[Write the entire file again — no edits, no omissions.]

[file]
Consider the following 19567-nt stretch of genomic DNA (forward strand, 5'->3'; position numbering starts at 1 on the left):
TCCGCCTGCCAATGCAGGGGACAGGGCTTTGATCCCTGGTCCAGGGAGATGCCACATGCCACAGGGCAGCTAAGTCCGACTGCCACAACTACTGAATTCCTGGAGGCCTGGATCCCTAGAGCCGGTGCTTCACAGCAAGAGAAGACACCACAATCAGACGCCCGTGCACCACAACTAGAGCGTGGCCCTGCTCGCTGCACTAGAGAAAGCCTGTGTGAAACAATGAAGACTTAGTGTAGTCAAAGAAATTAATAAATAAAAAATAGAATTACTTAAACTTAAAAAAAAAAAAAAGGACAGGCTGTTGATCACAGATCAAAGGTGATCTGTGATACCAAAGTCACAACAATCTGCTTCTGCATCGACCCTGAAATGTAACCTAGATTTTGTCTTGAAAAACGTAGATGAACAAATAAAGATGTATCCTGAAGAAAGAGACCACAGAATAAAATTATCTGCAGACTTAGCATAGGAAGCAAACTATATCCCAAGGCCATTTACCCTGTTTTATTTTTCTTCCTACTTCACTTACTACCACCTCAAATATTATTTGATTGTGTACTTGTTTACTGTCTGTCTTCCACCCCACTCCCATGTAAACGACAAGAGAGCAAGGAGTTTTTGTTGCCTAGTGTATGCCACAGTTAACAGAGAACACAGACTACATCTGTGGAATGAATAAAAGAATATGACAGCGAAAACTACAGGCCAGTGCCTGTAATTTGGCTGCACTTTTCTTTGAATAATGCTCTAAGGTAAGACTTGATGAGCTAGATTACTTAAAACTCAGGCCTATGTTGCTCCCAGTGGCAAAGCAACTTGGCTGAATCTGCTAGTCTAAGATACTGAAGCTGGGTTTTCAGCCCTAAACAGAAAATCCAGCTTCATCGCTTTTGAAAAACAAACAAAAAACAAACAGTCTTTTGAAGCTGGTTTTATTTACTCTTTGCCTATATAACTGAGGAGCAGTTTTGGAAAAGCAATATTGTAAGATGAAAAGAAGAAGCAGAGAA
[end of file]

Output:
Consider the following 19567-nt stretch of genomic DNA (forward strand, 5'->3'; position numbering starts at 1 on the left):
TCCGCCTGCCAATGCAGGGGACAGGGCTTTGATCCCTGGTCCAGGGAGATGCCACATGCCACAGGGCAGCTAAGTCCGACTGCCACAACTACTGAATTCCTGGAGGCCTGGATCCCTAGAGCCGGTGCTTCACAGCAAGAGAAGACACCACAATCAGACGCCCGTGCACCACAACTAGAGCGTGGCCCTGCTCGCTGCACTAGAGAAAGCCTGTGTGAAACAATGAAGACTTAGTGTAGTCAAAGAAATTAATAAATAAAAAATAGAATTACTTAAACTTAAAAAAAAAAAAAAGGACAGGCTGTTGATCACAGATCAAAGGTGATCTGTGATACCAAAGTCACAACAATCTGCTTCTGCATCGACCCTGAAATGTAACCTAGATTTTGTCTTGAAAAACGTAGATGAACAAATAAAGATGTATCCTGAAGAAAGAGACCACAGAATAAAATTATCTGCAGACTTAGCATAGGAAGCAAACTATATCCCAAGGCCATTTACCCTGTTTTATTTTTCTTCCTACTTCACTTACTACCACCTCAAATATTATTTGATTGTGTACTTGTTTACTGTCTGTCTTCCACCCCACTCCCATGTAAACGACAAGAGAGCAAGGAGTTTTTGTTGCCTAGTGTATGCCACAGTTAACAGAGAACACAGACTACATCTGTGGAATGAATAAAAGAATATGACAGCGAAAACTACAGGCCAGTGCCTGTAATTTGGCTGCACTTTTCTTTGAATAATGCTCTAAGGTAAGACTTGATGAGCTAGATTACTTAAAACTCAGGCCTATGTTGCTCCCAGTGGCAAAGCAACTTGGCTGAATCTGCTAGTCTAAGATACTGAAGCTGGGTTTTCAGCCCTAAACAGAAAATCCAGCTTCATCGCTTTTGAAAAACAAACAAAAAACAAACAGTCTTTTGAAGCTGGTTTTATTTACTCTTTGCCTATATAACTGAGGAGCAGTTTTGGAAAAGCAATATTGTAAGATGAAAAGAAGAAGCAGAGAA